Your prostate cancer treatment options depend on several factors, such as how fast your cancer is growing, how much it has spread and your overall health, as well as the benefits and the potential side effects of the treatment.
For men diagnosed with very early-stage prostate cancer, treatment may not be necessary right away. Some men may never need treatment. Instead, doctors sometimes recommend active surveillance.
In active surveillance, regular follow-up blood tests, rectal exams and possibly biopsies may be performed to monitor progression of your cancer. If tests show your cancer is progressing, you may opt for a prostate cancer treatment such as surgery or radiation.
Active surveillance may be an option for cancer that isn’t causing symptoms, is expected to grow very slowly and is confined to a small area of the prostate. Active surveillance may also be considered for a man who has another serious health condition or an advanced age that makes cancer treatment more difficult.
Active surveillance carries a risk that the cancer may grow and spread between checkups, making it less likely to be cured.
Radiation therapy uses high-powered energy to kill cancer cells. Prostate cancer radiation therapy can be delivered in two ways:
Hormone therapy is treatment to stop your body from producing the male hormone testosterone. Prostate cancer cells rely on testosterone to help them grow. Cutting off the supply of hormones may cause cancer cells to die or to grow more slowly.
Hormone therapy options include:
Surgery for prostate cancer involves removing the prostate gland (radical prostatectomy), some surrounding tissue and a few lymph nodes. Ways the radical prostatectomy procedure can be performed include:
Cryosurgery or cryoablation involves freezing tissue to kill cancer cells.
During cryosurgery for prostate cancer, small needles are inserted in the prostate using ultrasound images as guidance. A very cold gas is placed in the needles, which causes the surrounding tissue to freeze. A second gas is then placed in the needles to reheat the tissue. The cycles of freezing and thawing kill the cancer cells and some surrounding healthy tissue.
Initial attempts to use cryosurgery for prostate cancer resulted in high complication rates and unacceptable side effects. However, newer technologies have lowered complication rates, improved cancer control and made the procedure easier to tolerate. Cryosurgery may be an option for men who haven’t been helped by radiation therapy.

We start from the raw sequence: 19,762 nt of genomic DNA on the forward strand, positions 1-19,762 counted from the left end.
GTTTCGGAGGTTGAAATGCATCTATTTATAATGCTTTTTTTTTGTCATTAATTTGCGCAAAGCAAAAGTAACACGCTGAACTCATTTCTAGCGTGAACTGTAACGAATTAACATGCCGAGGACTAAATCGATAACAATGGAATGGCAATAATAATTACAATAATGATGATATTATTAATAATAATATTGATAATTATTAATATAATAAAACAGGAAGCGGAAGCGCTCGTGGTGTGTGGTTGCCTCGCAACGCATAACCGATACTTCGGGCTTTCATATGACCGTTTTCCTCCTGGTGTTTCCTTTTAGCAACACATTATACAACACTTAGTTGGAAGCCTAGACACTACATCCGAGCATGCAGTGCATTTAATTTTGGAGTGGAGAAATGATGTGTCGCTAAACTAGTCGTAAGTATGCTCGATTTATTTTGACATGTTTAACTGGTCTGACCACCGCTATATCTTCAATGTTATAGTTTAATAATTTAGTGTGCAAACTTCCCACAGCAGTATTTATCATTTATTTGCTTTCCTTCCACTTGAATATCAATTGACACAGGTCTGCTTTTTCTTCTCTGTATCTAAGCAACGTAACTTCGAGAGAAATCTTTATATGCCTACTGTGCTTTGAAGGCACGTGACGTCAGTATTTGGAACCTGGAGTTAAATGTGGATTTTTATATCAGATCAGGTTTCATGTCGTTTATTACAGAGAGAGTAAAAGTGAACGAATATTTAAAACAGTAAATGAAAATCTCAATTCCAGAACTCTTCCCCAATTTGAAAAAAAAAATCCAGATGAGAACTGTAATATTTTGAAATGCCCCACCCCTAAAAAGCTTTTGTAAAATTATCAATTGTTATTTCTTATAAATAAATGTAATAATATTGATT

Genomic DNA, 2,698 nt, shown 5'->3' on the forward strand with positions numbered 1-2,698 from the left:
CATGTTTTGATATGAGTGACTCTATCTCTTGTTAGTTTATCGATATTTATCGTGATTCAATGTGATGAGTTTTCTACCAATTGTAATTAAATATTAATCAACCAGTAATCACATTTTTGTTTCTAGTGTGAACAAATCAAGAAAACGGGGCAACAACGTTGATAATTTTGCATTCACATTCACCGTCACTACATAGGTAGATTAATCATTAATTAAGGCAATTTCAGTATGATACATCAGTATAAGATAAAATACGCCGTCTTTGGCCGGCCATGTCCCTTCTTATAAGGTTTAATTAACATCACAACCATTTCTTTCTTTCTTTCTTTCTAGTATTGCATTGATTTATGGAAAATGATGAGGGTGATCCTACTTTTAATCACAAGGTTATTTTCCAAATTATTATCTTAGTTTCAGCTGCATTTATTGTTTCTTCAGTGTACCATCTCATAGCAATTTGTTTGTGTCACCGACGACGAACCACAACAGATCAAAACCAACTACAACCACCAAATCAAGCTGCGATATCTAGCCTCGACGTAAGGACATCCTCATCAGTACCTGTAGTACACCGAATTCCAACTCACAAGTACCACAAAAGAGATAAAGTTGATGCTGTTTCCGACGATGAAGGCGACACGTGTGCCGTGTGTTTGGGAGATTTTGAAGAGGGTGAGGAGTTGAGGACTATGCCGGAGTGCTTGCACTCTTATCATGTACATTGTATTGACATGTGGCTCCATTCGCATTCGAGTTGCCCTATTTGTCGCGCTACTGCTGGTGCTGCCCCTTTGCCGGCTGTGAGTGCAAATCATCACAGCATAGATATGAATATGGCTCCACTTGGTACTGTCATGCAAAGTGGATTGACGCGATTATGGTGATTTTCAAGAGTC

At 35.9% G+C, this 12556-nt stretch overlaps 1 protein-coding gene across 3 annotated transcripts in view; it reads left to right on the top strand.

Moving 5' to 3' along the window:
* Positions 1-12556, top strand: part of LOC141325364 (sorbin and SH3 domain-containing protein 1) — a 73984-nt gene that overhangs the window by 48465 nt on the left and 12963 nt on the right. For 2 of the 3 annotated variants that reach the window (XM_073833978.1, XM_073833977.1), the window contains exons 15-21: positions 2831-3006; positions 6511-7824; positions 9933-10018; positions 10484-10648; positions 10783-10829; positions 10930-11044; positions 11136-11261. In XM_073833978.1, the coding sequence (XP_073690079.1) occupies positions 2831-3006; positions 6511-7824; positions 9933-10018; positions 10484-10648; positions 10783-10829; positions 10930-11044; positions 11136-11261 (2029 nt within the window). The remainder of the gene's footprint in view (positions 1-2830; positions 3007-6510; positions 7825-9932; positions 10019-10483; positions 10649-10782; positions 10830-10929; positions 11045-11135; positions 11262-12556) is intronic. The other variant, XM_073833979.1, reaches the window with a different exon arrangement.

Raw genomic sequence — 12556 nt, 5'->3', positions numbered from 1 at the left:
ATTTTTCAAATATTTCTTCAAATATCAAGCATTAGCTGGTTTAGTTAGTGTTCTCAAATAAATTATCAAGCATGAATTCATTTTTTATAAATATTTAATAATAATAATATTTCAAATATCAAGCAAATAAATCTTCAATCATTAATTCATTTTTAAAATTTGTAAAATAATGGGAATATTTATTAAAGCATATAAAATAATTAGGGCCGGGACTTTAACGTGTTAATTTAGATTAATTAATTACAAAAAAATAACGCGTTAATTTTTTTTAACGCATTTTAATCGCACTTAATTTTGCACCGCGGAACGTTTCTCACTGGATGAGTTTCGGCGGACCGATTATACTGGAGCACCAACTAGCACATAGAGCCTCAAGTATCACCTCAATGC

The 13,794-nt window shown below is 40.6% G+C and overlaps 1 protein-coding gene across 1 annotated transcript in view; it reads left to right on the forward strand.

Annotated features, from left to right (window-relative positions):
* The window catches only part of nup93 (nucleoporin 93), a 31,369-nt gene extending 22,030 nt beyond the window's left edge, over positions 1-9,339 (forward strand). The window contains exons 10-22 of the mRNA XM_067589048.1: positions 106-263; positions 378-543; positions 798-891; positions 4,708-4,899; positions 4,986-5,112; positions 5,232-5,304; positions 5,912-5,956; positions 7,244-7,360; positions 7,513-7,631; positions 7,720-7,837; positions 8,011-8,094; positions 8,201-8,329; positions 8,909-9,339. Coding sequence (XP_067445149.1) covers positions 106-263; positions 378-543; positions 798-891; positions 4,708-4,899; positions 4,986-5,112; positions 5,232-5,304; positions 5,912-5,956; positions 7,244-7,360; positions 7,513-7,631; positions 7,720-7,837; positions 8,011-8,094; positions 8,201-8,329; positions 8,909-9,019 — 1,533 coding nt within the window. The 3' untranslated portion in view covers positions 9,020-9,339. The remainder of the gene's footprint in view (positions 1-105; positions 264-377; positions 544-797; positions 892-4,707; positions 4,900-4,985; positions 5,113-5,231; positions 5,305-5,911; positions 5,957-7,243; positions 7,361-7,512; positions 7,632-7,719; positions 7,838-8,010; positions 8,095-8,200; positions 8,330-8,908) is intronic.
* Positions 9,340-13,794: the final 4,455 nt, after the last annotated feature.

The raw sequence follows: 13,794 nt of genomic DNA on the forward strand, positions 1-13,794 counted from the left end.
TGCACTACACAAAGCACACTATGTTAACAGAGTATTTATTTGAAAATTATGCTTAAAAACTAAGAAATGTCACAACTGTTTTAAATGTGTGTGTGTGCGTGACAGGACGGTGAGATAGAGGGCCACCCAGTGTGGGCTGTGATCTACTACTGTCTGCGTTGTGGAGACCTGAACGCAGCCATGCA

Chemotherapy uses drugs to kill rapidly growing cells, including cancer cells. Chemotherapy can be administered through a vein in your arm, in pill form or both.
Chemotherapy may be a treatment option for men with prostate cancer that has spread to distant areas of their bodies. Chemotherapy may also be an option for cancers that don’t respond to hormone therapy.
Biological therapy (immunotherapy) uses your body’s immune system to fight cancer cells. One type of biological therapy called sipuleucel-T (Provenge) has been developed to treat advanced, recurrent prostate cancer.
This treatment takes some of your own immune cells, genetically engineers them in a laboratory to fight prostate cancer, then injects the cells back into your body through a vein. Some men do respond to this therapy with some improvement in their cancer, but the treatment is very expensive and requires multiple treatments.
No complementary or alternative treatments will cure prostate cancer. However, complementary and alternative prostate cancer treatments may help you cope with the side effects of cancer and its treatment.
Nearly everyone diagnosed with cancer experiences some distress at some point. If you’re distressed, you may feel sad, angry or anxious. You may experience difficulty sleeping or find yourself constantly thinking about your cancer.
Several complementary medicine techniques may help you cope with your distress, including:
When you receive a diagnosis of prostate cancer, you may experience a range of feelings — including disbelief, fear, anger, anxiety and depression. With time, each man finds his own way of coping with a prostate cancer diagnosis.
Until you find what works for you, try to:
You can reduce your risk of prostate cancer if you: